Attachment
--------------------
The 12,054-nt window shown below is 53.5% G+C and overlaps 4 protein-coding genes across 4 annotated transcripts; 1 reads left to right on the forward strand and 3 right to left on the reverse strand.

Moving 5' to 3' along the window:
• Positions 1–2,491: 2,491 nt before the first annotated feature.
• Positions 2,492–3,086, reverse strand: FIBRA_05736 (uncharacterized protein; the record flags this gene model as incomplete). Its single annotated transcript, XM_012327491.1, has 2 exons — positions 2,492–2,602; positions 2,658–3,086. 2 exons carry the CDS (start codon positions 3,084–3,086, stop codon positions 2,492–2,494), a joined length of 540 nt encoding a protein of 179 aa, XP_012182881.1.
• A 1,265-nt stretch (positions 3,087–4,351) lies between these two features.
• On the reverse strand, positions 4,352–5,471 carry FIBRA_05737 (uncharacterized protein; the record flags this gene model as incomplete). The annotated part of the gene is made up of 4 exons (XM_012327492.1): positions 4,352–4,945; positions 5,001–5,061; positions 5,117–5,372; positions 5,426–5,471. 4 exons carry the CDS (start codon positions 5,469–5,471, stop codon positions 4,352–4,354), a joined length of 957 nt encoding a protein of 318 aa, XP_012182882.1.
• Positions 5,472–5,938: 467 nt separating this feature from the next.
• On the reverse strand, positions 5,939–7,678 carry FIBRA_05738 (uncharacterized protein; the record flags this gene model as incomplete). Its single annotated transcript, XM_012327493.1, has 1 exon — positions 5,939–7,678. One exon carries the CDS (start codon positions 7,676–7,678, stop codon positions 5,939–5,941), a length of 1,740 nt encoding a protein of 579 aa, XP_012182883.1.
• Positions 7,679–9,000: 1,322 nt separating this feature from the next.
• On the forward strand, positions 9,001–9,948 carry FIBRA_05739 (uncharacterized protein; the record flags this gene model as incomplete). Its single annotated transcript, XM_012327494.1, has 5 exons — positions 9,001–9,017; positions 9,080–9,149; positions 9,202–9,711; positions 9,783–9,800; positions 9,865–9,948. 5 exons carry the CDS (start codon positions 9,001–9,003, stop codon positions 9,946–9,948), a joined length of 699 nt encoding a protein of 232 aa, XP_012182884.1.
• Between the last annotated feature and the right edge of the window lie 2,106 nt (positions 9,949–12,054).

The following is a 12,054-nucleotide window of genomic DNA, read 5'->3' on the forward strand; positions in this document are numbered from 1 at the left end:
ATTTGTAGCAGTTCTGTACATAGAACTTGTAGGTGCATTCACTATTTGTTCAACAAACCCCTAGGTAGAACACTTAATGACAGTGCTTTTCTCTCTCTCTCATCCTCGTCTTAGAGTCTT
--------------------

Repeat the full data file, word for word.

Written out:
The 12,054-nt window shown below is 53.5% G+C and overlaps 4 protein-coding genes across 4 annotated transcripts; 1 reads left to right on the forward strand and 3 right to left on the reverse strand.

Moving 5' to 3' along the window:
• Positions 1–2,491: 2,491 nt before the first annotated feature.
• Positions 2,492–3,086, reverse strand: FIBRA_05736 (uncharacterized protein; the record flags this gene model as incomplete). Its single annotated transcript, XM_012327491.1, has 2 exons — positions 2,492–2,602; positions 2,658–3,086. 2 exons carry the CDS (start codon positions 3,084–3,086, stop codon positions 2,492–2,494), a joined length of 540 nt encoding a protein of 179 aa, XP_012182881.1.
• A 1,265-nt stretch (positions 3,087–4,351) lies between these two features.
• On the reverse strand, positions 4,352–5,471 carry FIBRA_05737 (uncharacterized protein; the record flags this gene model as incomplete). The annotated part of the gene is made up of 4 exons (XM_012327492.1): positions 4,352–4,945; positions 5,001–5,061; positions 5,117–5,372; positions 5,426–5,471. 4 exons carry the CDS (start codon positions 5,469–5,471, stop codon positions 4,352–4,354), a joined length of 957 nt encoding a protein of 318 aa, XP_012182882.1.
• Positions 5,472–5,938: 467 nt separating this feature from the next.
• On the reverse strand, positions 5,939–7,678 carry FIBRA_05738 (uncharacterized protein; the record flags this gene model as incomplete). Its single annotated transcript, XM_012327493.1, has 1 exon — positions 5,939–7,678. One exon carries the CDS (start codon positions 7,676–7,678, stop codon positions 5,939–5,941), a length of 1,740 nt encoding a protein of 579 aa, XP_012182883.1.
• Positions 7,679–9,000: 1,322 nt separating this feature from the next.
• On the forward strand, positions 9,001–9,948 carry FIBRA_05739 (uncharacterized protein; the record flags this gene model as incomplete). Its single annotated transcript, XM_012327494.1, has 5 exons — positions 9,001–9,017; positions 9,080–9,149; positions 9,202–9,711; positions 9,783–9,800; positions 9,865–9,948. 5 exons carry the CDS (start codon positions 9,001–9,003, stop codon positions 9,946–9,948), a joined length of 699 nt encoding a protein of 232 aa, XP_012182884.1.
• Between the last annotated feature and the right edge of the window lie 2,106 nt (positions 9,949–12,054).

The following is a 12,054-nucleotide window of genomic DNA, read 5'->3' on the forward strand; positions in this document are numbered from 1 at the left end:
ATTTGTAGCAGTTCTGTACATAGAACTTGTAGGTGCATTCACTATTTGTTCAACAAACCCCTAGGTAGAACACTTAATGACAGTGCTTTTCTCTCTCTCTCATCCTCGTCTTAGAGTCTT